• NHMS data for 2017 has shown that only 30 per cent of students eat breakfast on a regular and daily basis before going to school, while the remaining either have breakfast irregularly (60 per cent) or not at all (10 per cent). Making breakfast available to all will ensure students are equipped with the necessary energy and nutrition to kick-start the day.
  • An alternative approach to RMT in promoting primary school child nutrition could be the one that is being implemented by the Nutrition Society of Malaysia (NSM). It is branded as the Malaysia School Child Nutrition Promotion Programme (MySNPP).
  • MySNPP provides a short nutrition education session for schoolchildren. The education module has nine topics and simple messages and is taught during break time, after class, or during Pendidikan Jasmani dan Keshatan class.
  • MySNPP also provides nutritious meals for all children during the mid-morning or afternoon break. The meals are controlled by nutritionists and prepared by canteen operators and/or parents-teachers associations. With this approach, the school does not sell any unhealthy or unbalanced foods during the break.
  • MySNPP is now implemented in several schools in Johore by NSM and several nutritionists in the state.
  • To implement these nutrition-based activities in schools, nutritionists should be assigned to schools. They should visit the assigned schools several times in a week to conduct nutrition education activities, which can include interactive activities, to supervise the school meals implemented, and to make use of the weight and height data collected. A strong nutritional presence during school has a long-lasting impression on the child in the years to come.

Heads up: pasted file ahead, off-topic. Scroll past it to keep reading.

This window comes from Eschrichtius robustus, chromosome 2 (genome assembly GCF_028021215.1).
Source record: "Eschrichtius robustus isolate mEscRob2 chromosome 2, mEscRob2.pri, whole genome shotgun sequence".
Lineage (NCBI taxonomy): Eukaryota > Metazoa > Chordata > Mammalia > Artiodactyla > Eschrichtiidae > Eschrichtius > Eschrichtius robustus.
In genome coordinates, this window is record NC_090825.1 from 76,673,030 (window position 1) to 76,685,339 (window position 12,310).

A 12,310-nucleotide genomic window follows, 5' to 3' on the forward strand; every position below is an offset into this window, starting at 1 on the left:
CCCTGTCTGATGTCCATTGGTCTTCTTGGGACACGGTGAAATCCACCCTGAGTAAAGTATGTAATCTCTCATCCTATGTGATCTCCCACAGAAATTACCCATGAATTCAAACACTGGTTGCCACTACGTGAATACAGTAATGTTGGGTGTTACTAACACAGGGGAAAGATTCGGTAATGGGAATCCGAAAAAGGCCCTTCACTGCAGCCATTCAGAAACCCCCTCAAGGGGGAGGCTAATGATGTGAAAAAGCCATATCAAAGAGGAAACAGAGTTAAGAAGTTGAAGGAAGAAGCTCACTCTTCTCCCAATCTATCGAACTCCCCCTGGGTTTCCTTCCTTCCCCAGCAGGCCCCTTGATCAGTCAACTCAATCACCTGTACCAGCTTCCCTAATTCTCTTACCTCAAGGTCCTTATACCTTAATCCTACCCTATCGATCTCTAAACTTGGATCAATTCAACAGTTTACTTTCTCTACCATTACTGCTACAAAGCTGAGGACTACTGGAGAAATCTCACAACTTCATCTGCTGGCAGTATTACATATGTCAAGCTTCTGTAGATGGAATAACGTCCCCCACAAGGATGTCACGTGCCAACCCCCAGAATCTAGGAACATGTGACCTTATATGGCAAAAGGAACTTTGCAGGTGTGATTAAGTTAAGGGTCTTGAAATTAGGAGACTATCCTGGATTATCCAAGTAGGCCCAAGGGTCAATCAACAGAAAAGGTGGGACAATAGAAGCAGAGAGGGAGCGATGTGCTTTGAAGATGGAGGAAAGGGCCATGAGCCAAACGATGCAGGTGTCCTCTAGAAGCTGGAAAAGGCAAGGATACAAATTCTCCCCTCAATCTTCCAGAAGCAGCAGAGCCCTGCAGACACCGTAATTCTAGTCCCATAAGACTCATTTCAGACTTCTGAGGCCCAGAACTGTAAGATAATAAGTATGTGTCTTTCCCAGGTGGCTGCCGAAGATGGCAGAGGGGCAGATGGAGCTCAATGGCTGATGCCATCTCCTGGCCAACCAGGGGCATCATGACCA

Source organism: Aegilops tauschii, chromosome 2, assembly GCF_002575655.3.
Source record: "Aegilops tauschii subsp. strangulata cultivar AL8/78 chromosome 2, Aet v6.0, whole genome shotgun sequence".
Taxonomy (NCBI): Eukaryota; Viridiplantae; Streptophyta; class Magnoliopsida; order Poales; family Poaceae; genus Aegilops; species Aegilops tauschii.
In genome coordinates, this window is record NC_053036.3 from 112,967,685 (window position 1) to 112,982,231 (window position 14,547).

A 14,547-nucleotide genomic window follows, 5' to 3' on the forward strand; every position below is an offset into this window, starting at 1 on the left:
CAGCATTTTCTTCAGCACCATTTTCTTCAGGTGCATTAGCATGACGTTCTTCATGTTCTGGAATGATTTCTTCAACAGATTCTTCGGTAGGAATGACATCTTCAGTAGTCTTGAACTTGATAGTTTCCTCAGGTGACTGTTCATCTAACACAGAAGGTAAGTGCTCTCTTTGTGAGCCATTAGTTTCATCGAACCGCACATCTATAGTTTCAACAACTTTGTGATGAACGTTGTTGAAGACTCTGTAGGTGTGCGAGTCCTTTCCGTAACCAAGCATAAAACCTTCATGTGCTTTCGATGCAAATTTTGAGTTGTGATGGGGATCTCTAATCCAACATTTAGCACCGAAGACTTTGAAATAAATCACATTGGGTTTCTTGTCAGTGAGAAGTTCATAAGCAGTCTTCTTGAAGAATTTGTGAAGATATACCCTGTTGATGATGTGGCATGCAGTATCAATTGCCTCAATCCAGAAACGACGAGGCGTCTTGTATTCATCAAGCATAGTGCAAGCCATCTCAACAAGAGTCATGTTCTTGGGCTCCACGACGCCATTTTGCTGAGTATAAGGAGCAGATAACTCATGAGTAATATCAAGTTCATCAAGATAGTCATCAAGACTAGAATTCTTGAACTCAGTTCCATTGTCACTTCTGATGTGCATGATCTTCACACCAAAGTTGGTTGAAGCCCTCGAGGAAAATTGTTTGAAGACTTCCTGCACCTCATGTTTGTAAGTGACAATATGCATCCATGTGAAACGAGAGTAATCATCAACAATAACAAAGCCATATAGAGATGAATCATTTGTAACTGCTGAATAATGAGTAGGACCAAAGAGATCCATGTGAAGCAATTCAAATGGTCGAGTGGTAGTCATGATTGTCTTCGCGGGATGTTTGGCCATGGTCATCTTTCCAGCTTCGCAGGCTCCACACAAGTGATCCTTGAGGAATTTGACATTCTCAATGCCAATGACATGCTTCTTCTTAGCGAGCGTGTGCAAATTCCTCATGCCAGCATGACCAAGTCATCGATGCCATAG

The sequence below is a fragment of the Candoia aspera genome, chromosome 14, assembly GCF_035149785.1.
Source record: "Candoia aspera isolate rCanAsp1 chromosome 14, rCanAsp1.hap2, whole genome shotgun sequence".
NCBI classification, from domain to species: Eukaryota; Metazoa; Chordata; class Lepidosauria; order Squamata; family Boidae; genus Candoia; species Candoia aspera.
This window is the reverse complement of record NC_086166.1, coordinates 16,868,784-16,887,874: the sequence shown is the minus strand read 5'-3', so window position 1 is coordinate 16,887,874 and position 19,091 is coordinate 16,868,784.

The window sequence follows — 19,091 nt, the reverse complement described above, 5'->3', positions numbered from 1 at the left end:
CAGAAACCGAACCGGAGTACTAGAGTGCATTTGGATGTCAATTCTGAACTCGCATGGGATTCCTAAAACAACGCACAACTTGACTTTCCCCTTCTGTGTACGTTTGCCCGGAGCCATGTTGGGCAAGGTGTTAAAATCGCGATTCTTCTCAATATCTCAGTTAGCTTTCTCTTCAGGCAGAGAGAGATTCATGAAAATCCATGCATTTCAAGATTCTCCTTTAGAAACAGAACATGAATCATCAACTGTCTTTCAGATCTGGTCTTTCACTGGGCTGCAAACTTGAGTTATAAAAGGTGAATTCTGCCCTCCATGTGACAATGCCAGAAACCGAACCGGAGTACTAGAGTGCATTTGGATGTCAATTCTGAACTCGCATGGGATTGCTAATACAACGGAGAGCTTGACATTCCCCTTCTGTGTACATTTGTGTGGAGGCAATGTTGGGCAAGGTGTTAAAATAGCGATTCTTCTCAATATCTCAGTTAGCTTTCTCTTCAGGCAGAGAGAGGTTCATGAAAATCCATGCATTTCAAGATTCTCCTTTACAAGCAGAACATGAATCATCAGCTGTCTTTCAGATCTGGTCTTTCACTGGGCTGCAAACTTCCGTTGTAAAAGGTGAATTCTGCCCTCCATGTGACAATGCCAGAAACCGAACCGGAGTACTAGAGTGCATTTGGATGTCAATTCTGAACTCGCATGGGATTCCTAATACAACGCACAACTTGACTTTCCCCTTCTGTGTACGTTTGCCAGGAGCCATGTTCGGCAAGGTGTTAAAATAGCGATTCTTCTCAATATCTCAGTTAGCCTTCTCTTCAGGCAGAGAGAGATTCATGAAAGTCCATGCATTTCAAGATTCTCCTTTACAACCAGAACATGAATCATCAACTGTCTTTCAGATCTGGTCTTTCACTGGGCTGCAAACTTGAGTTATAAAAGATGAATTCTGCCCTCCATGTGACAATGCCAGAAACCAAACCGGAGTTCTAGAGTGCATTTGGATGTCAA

Improve food security and/or availability:

  • The cost of fruits and vegetables, or even fish, meat, and poultry are high and unaffordable, and the accessibility for the poor is very limited. This is mainly related to the high cost of transport and the middleman, and worsened during the Covid-19 pandemic. The government needs to actively look into this, and a strict policy needs to be implemented.
  • Climate change has impacted negatively on the agricultural industry and worsened food insecurity, and the poor, who are food vulnerable to begin with and often work in agriculture and the food production industry, has suffered the most.
  • Food, environment, and health are intimately related, and the agricultural ecosystem must address the challenges of climate change in order to protect the nutritional health of our children.

This article was written by:

  • Dr Musa Mohd Nordin, chairman, Federation of Islamic Medical Associations Advisory Council (FIMA).
  • Dr Abu Bakar Suleiman, former Director General of Health, Ministry of Health.
  • Dr Tee Ee Siong, president elect, Federation of Asian Nutrition Societies (FANS).
  • Dr Zulkifli Ismail, secretary general, Asia Pacific Pediatric Associations (APPA).
  • Prof Dr Muhammad Yazid Jalaludin, past president, Asia Pacific Association of Pediatric Society (APPES).
  • This is the personal opinion of the writer or publication and does not necessarily represent the views of CodeBlue.